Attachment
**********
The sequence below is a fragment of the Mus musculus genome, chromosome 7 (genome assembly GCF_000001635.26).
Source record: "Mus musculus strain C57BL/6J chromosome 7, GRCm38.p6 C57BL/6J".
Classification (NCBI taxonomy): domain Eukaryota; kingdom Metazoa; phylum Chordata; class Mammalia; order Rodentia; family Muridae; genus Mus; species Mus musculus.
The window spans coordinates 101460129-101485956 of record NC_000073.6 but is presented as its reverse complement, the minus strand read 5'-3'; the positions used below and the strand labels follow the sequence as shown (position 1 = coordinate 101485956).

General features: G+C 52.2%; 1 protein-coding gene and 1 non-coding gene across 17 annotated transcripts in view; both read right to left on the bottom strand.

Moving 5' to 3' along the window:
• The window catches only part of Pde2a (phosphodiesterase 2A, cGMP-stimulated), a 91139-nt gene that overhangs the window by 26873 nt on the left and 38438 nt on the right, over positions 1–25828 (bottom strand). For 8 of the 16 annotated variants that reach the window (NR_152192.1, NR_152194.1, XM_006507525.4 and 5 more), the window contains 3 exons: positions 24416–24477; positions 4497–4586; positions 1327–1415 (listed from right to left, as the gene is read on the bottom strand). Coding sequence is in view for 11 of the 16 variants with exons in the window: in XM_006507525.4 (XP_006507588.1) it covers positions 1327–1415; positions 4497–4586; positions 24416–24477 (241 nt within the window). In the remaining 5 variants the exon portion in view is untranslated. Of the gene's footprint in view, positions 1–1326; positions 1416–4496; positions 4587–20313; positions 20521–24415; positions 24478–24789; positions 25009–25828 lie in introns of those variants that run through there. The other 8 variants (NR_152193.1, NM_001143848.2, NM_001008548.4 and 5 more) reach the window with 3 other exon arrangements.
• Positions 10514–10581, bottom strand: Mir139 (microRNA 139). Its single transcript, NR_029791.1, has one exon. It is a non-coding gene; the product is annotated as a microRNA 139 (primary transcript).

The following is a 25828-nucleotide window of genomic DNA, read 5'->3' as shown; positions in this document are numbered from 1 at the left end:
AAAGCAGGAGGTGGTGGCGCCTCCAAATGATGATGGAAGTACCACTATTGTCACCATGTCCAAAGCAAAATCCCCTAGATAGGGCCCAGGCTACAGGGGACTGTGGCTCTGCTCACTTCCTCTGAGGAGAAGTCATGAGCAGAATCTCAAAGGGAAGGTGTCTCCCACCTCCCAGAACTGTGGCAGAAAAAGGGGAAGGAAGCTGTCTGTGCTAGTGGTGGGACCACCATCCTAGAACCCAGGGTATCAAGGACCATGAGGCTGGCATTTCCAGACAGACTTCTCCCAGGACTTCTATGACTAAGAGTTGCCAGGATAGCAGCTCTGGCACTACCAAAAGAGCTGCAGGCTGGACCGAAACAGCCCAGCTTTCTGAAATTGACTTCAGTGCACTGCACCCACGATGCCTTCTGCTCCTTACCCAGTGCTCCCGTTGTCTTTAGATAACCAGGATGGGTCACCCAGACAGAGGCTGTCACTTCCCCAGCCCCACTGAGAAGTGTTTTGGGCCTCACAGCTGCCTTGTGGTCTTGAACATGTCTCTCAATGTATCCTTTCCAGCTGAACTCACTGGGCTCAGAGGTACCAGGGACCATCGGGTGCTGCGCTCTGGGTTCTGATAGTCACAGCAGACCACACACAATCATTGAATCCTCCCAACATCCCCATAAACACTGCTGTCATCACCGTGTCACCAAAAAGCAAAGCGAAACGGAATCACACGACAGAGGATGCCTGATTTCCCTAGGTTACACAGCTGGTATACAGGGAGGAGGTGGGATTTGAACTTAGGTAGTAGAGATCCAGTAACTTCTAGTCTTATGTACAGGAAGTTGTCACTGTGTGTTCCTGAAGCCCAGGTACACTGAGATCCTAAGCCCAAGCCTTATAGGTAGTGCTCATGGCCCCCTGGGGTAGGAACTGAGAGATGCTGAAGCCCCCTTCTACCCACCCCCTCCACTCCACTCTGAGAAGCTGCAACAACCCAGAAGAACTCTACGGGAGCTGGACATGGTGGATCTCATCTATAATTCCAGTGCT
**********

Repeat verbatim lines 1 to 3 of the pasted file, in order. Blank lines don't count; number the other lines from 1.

The sequence below is a fragment of the Mus musculus genome, chromosome 7 (genome assembly GCF_000001635.26).
Source record: "Mus musculus strain C57BL/6J chromosome 7, GRCm38.p6 C57BL/6J".
Classification (NCBI taxonomy): domain Eukaryota; kingdom Metazoa; phylum Chordata; class Mammalia; order Rodentia; family Muridae; genus Mus; species Mus musculus.